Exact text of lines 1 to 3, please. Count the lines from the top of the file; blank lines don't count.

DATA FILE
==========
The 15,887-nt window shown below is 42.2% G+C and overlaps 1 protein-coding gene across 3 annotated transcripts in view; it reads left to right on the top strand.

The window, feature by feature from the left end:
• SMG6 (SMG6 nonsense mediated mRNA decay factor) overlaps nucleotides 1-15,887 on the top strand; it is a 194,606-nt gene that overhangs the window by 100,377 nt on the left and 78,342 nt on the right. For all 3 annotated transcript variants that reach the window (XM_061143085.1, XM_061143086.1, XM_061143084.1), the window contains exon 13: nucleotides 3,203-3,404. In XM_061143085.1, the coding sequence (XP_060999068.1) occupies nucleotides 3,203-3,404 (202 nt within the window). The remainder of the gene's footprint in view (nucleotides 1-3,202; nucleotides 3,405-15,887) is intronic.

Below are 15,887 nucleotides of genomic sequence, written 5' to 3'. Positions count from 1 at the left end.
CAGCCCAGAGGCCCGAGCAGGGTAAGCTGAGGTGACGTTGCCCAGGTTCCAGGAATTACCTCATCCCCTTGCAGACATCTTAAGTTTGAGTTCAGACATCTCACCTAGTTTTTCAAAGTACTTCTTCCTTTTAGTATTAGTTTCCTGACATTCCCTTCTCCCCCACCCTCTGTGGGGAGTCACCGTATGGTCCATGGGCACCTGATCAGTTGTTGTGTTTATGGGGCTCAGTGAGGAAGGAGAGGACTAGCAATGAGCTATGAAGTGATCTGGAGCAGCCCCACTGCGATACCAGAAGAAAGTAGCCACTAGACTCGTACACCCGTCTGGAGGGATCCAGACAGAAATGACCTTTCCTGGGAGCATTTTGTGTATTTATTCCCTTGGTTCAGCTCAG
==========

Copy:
The 15,887-nt window shown below is 42.2% G+C and overlaps 1 protein-coding gene across 3 annotated transcripts in view; it reads left to right on the top strand.

The window, feature by feature from the left end:
• SMG6 (SMG6 nonsense mediated mRNA decay factor) overlaps nucleotides 1-15,887 on the top strand; it is a 194,606-nt gene that overhangs the window by 100,377 nt on the left and 78,342 nt on the right. For all 3 annotated transcript variants that reach the window (XM_061143085.1, XM_061143086.1, XM_061143084.1), the window contains exon 13: nucleotides 3,203-3,404. In XM_061143085.1, the coding sequence (XP_060999068.1) occupies nucleotides 3,203-3,404 (202 nt within the window). The remainder of the gene's footprint in view (nucleotides 1-3,202; nucleotides 3,405-15,887) is intronic.